Baldwin, A. E. Davies, Rt. Hn. Clement (Montgomery) Horobin, I. M.
Banks, Col. C. Deedes, W. F. Horsbrugh, Rt. Hon. Florence
Barber, Anthony Digby, S. Wingfield Howard, Gerald (Cambridgeshire)
Barlow, Sir John Dodds-Parker, A. D. Howard, Hon. Greville (St. Ives)
Baxter, A. B. Donaldson, Cmdr. C. E. McA. Hudson, Sir Austin (Lewisham, N.)
Beach, Maj. Hicks Conner, P. W. Hudson, W. R. A. (Hull, N.)
Beamish, Maj. Tufton Doughty, C. J. A. Hurd, A. R.
Bell, Philip (Bolton, E.) Douglas-Hamilton, Lord Malcolm Hutchinson, Sir Geoffrey (Ilford, N.)
Bell, Ronald (Bucks, S.) Drewe, C. Hutchison, Lt.-Com. Clark (E'b'rgh W.)
Bennett, F. M. (Reading, N.) Duncan, Capt. J. A. L. Hyde, Lt.-Col. H. M.
Bennett, Dr. Reginald (Gosport) Duthie, W. S. Hylton-Foster, H. B. H.
Bevins, J. R. (Toxteth) Elliot, Rt. Hon. W. E. Jenkins, Robert (Dulwich)
Birch, Nigel Erroll, F. J. Jennings, R.
Bishop, F. P. Fell, A Johnson, Eric (Blackley)
Black, C. W. Finlay, Graeme Jones, A. (Hall Green)
Boothby, R. J. G Fisher, Nigel Joynson-Hicks, Hon. L. W
Bossom, A. C. Fort, R. Kaberry, D
Bowen, E. R. Foster, John Kerr, H. W.
Boyd-Carpenter, J. A. Fyfe, Rt. Hon. Sir David Maxwell Lambert, Hon. G
Boyle, Sir Edward Galbraith, Rt. Hon. T. D (Pollok) Lambton, Viscount
Braine, B. R. Garner-Evans, E. H. Lancaster, Col. C. G
Braithwaite, Sir Albert (Harrow, W.) Godber, J. B Law, Rt. Hon. R. K.
Braithwaite, Lt.-Cdr. G. (Bristol, N.W.) Gomme-Duncan, Col. A. Legge-Bourke, Maj. E. A. H.
Bromley-Davenport, Lt.-Col. W. H. Gough, C. F. H Legh, Hon. Peter (Petersfield)
Brooke, Henry (Hampstead) Gower, H. R Linstead, H. N
Brooman-White, R. C. Graham, Sir Fergus Llewellyn, D. T
Browne, Jack (Govan) Gridley, Sir Arnold Lloyd, Rt. Hon. Selwyn (Wirral)
Buchan-Hepburn, Rt. Hon. P. G T. Grimo[...]d, J. Lockwood, Lt.-Col. J. C.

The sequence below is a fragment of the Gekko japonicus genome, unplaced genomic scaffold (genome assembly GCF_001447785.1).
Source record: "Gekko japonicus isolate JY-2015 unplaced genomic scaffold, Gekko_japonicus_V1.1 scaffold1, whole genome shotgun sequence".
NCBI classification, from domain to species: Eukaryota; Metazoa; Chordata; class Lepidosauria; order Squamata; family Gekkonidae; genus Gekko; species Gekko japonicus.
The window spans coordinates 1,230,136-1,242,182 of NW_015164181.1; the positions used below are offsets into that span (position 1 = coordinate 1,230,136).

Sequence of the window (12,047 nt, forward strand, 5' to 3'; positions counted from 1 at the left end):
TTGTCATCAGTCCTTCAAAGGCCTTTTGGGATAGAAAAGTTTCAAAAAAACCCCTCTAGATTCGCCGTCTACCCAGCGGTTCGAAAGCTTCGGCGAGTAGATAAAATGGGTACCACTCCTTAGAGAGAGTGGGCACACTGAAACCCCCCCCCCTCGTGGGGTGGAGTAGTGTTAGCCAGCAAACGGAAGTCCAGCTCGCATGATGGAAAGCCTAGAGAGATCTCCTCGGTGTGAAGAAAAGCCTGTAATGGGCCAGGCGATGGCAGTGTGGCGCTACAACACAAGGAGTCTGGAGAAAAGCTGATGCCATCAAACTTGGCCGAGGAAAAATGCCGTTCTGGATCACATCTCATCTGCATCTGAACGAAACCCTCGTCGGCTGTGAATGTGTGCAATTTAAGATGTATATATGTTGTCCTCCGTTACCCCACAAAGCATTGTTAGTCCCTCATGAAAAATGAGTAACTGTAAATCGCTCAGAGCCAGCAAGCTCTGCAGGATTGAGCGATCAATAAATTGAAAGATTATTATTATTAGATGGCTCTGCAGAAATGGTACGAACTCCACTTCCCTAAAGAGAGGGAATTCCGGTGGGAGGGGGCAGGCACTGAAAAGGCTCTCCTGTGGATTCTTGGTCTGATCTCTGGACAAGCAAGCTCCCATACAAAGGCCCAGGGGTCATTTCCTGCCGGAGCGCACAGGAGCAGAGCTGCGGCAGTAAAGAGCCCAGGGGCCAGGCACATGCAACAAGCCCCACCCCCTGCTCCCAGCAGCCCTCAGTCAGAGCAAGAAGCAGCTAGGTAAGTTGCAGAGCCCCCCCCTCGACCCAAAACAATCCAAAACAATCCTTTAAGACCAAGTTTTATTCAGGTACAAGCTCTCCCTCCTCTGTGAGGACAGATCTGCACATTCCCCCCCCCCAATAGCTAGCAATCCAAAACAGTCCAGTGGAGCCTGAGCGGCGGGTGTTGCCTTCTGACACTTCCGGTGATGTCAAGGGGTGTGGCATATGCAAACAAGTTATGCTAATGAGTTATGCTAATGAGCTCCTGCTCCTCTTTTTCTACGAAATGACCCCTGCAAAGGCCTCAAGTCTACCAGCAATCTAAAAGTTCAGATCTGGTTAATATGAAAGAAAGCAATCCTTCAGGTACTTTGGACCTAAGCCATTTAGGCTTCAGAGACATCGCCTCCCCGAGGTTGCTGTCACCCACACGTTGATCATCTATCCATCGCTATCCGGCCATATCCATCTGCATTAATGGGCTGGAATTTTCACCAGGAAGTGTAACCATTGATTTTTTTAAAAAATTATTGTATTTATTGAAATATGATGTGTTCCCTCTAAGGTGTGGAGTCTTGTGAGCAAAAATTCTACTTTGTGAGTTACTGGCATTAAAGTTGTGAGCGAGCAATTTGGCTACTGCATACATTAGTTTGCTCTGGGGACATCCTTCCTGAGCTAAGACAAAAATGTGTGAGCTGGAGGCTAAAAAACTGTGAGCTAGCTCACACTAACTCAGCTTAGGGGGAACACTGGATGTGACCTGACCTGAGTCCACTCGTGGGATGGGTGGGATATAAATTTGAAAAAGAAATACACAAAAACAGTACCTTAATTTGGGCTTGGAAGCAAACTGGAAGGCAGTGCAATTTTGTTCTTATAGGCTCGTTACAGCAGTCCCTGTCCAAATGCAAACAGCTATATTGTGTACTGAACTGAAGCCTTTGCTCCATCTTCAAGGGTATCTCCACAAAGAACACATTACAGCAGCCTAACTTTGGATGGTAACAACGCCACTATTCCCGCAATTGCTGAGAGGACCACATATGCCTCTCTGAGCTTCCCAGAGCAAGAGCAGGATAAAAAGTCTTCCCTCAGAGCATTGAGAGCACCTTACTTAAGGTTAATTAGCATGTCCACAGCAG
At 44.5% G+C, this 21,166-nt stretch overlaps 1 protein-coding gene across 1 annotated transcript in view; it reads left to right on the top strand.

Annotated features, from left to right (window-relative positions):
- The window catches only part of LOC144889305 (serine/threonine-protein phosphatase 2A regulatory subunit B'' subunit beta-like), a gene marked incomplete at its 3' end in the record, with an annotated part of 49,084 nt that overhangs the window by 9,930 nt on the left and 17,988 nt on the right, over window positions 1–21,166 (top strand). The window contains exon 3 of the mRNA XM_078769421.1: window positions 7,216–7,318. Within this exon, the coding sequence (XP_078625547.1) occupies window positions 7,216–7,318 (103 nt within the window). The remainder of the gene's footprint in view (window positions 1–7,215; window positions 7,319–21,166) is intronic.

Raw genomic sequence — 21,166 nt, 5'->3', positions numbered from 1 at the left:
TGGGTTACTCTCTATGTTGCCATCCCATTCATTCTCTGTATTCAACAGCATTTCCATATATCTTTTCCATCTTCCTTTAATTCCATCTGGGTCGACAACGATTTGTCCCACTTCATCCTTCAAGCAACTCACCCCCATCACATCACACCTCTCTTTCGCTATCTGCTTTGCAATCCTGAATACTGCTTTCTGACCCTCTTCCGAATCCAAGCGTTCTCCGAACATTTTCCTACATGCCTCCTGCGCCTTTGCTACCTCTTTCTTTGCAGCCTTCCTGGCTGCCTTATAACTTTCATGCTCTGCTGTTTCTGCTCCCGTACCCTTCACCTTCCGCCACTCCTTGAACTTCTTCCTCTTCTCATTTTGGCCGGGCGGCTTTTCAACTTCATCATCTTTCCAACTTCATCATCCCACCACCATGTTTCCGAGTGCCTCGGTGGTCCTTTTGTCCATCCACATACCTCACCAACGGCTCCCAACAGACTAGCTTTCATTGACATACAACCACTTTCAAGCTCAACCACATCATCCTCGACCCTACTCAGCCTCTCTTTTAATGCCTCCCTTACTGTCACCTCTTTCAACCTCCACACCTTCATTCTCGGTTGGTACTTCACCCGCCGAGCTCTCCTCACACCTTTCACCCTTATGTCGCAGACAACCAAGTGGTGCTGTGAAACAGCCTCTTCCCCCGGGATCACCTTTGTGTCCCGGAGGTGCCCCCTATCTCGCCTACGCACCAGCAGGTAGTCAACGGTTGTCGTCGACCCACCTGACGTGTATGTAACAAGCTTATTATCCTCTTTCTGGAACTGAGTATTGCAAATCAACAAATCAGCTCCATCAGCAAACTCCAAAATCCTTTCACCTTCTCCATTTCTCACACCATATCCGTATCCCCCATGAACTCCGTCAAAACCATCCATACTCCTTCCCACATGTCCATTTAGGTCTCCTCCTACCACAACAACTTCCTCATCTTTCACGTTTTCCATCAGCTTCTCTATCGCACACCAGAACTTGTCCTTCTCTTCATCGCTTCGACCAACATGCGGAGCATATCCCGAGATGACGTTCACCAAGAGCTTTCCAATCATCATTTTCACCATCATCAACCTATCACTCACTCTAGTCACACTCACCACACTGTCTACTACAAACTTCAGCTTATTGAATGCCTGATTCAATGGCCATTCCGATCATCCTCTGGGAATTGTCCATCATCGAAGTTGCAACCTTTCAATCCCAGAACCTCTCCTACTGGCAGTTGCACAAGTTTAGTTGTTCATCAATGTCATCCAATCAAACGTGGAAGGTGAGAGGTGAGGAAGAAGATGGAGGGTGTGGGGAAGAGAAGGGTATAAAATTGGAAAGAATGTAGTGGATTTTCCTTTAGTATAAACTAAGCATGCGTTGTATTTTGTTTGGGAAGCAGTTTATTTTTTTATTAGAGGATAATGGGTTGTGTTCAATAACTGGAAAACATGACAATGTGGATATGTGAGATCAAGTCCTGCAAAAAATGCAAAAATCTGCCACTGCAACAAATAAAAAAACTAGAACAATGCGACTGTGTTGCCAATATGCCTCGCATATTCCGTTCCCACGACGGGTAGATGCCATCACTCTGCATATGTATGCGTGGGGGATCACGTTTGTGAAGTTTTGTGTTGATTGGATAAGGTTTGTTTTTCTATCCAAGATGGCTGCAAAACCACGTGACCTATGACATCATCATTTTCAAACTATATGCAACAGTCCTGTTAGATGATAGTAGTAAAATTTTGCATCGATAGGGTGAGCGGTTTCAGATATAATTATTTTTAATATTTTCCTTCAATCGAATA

Bullard, D. G. Grimston, Hon. John (St. Albans) Longden, Gilbert
Bullock, Capt. M. Grimston, Sir Robert (Westbury) Low, A. R. W.
Bullus, Wing Commander E. E. Hall, John (Wycombe) Lucas, Sir Jocelyn (Portsmouth, S.)
Burden, F. F. A. Harden J. R. E. Lucas, P. B. (Brentford)
Butler, Rt Hon. R. A. (Saffron Walden) Hare, Hon. J. H. Lucas-Tooth, Sir Hugh
Campbell, Sir David Harris, Frederic (Croydon, N.) McCorquodale, Rt. Hon. M. S
Carr, Robert Harrison, Col J. H. (Eye) Macdonald, Sir Peter
Channon, H. Harvey, Air Cdre. A. V. (Macclesfield) McKibbin, A. J.
Churchill, Rt. Hon. W. S. Harvey, Ian (Harrow, E.) McKie, J. H. (Galloway)
Clarke, Col. Ralph (East Grinstead) Harvie-Watt, Sir George Maclay, Rt. Hon. John
Cole, Norman Hay, John Maclean, Fitzroy
Macleod, Rt. Hon. Iain (Enfield, W.) Peyton, J. W. W. Stanley, Capt. Hon. Richard
MacLeod, John (Ross and Cromarty) Pickthorn, K W. M. Stevens, G. P.
Macmillan, Rt. Hon. Harold (Bromley) Pilkington, Capt. R. A Stewart, Henderson (Fife, E.)
Macpherson, Niall (Dumfries) Pitman, I. J Stoddart-Scott, Col. M.
Maitland, Comdr. J. F. W. (Horncastle) Powell, J Enoch Storey, S.
Maitland, Patrick (Lanark) Price, Henry (Lewisham, W.) Strauss, Henry (Norwich, S.)
Manningham-Buller, Sir R. E. Prior-Palmer, Brig. O. L. Stuart, Rt. Hon James (Moray)
Markham, Major S. F. Profumo, J. D. Studholme, H. G.
Marples, A. E. Raikes, Sir Victor Summers, G S.
Maude, Angus Rayner, Brig. R. Sutcliffe, Sir Harold
Maudling, R. Redmayne, M. Taylor, William (Bradford, N.)
Maydon, Lt.-Comdr. S. L. C. Remnant, Hon. P. Teeling, W.
Medlicott, Brig. F. Renton, D. L. M. Thomas, Leslie (Canterbury)
Mellor, Sir John Roberts, Peter (Heeley) Thomas, P. J. M. (Conway)
Molson, A. H. E. Robertson, Sir David Thompson, Kenneth (Walton)
Morrison, John (Salisbury) Robinson, Roland (Blackpool, S.) Thompson, Lt.-Cdr. R. (Croydon, W.)
Nabarro, G. D. N. Robson-Brown, W. Thornton-Kemsley, Col. C. N.
Nicholls, Harmar Rodgers, John (Sevenoaks) Tilney, John
Nicholson, Godfrey (Farnham) Roper, Sir Harold Turner, H. F. L
Nicolson, Nigel (Bournemouth, E.) Russell, R. S. Turton, R. H.
Nield, Basil (Chester) Ryder, Capt. R. E. D. Tweedsmuir, Lady
Noble, Cmdr. A. H. P. Sandys, Rt. Hon. D. Vosper, D. F.
Nugent, G. R. H. Savory, Prof Sir Douglas Wade, D. W.
Nutting, Anthony Schofield, Lt.-Col. W. (Rochdale) Wakefield, Edward (Derbyshire, W.)
Oakshott, H. D. Scott, R. Donald Walker-Smith, D. C.
Odey, G. W. Scott-Miller, Cmdr. R. Ward, Miss I. (Tynemouth)
O'Neill, Phelim (Co. Antrim, N.) Shepherd, William Waterhouse, Capt. Rt. Hon. C.
Ormsby-Gore, Hon. W. D. Smithers, Peter (Winchester) Williams, Gerald (Tonbridge)
Orr, Capt. L. P. S Smithers. Sir Waldron (Orpington) Williams, Sir Herbert (Croydon, E.)
Orr-Ewing, Charles Ian (Hendon, N.) Smyth, Brig. J. G. (Norwood) Williams, R. Dudley (Exeter)
Orr-Ewing, Sir Ian (Weston-super-Mare) Soames, Capt. C. Wilson, Geoffrey (Truro)